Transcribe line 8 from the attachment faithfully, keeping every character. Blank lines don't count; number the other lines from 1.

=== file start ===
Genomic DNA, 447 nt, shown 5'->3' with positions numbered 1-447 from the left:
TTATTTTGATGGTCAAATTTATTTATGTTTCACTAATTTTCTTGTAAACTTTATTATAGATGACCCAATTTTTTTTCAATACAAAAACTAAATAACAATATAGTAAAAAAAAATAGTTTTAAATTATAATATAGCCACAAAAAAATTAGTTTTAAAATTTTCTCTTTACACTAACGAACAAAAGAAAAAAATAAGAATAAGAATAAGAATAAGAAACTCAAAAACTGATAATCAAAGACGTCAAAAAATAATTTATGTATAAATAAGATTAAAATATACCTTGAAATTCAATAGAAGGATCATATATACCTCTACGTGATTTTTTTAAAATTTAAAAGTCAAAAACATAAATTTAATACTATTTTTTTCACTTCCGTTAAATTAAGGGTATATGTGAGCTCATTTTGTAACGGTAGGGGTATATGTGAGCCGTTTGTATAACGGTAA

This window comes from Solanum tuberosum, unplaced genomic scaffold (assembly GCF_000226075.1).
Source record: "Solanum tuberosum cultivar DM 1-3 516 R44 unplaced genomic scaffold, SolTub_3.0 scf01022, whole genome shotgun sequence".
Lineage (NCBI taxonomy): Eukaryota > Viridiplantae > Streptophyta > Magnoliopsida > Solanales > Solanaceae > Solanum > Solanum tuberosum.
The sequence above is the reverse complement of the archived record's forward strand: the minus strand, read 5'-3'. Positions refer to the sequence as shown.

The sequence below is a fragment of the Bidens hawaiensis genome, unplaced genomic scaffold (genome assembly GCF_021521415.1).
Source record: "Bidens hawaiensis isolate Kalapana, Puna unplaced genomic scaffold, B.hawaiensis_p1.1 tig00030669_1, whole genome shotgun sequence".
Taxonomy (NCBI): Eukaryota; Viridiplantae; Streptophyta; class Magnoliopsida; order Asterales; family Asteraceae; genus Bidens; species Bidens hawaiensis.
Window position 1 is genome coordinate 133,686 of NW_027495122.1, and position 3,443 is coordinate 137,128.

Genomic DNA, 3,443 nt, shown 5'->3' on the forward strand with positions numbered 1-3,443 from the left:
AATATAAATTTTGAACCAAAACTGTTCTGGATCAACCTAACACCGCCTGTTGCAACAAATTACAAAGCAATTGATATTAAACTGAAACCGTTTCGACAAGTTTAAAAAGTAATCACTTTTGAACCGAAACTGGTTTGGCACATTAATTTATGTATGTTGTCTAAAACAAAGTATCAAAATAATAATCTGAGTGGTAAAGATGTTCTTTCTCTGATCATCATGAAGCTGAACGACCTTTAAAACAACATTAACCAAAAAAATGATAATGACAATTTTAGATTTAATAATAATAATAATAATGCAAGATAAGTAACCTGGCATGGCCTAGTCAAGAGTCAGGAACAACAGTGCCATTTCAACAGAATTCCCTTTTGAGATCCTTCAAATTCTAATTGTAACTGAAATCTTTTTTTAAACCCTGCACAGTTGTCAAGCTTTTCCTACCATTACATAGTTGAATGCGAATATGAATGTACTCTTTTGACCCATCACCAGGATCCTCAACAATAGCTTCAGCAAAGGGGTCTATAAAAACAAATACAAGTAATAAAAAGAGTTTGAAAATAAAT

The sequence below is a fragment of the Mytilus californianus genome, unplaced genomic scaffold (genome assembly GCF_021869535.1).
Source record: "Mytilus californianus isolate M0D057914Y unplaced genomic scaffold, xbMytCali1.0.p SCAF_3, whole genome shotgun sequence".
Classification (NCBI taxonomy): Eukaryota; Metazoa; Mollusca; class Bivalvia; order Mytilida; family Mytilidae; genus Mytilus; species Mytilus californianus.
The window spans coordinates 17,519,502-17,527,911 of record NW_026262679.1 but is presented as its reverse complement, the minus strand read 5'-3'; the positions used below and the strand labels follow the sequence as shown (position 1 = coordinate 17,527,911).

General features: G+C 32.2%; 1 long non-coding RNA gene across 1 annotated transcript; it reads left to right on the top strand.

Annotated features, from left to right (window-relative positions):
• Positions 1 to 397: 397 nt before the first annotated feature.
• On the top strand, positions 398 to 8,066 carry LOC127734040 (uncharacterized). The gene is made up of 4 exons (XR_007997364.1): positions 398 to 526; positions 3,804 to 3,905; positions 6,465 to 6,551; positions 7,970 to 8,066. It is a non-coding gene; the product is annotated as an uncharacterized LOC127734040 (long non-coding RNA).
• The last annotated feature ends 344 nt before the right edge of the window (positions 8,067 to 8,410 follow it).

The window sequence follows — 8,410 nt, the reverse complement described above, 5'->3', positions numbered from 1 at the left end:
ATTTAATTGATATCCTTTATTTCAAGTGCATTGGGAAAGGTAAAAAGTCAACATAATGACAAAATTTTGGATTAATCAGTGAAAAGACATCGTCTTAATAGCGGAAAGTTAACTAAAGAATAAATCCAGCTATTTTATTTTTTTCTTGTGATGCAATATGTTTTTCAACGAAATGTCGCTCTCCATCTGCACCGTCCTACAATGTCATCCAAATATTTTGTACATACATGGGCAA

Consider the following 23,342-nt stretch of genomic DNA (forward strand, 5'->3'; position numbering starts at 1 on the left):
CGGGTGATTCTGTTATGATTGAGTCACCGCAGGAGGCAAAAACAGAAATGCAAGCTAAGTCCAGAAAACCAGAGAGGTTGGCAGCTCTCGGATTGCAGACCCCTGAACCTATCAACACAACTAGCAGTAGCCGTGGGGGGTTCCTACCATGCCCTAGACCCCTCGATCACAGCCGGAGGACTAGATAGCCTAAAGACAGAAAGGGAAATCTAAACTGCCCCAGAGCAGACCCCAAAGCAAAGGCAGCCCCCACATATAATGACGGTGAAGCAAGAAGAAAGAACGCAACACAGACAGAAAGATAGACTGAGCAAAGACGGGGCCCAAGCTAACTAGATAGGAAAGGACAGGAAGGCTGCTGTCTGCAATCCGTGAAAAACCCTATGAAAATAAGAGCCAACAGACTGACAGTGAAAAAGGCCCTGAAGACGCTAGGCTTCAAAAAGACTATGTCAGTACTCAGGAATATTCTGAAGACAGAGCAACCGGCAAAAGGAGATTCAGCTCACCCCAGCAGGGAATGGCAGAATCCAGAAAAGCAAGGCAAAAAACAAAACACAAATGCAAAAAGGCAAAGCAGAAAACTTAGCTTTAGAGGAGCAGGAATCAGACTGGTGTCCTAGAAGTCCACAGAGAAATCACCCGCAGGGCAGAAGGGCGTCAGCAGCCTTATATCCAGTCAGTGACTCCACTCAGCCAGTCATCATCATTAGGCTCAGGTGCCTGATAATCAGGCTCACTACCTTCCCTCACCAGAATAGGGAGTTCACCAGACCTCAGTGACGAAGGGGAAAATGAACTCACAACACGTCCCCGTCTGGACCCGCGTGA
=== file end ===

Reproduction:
Source record: "Bidens hawaiensis isolate Kalapana, Puna unplaced genomic scaffold, B.hawaiensis_p1.1 tig00030669_1, whole genome shotgun sequence".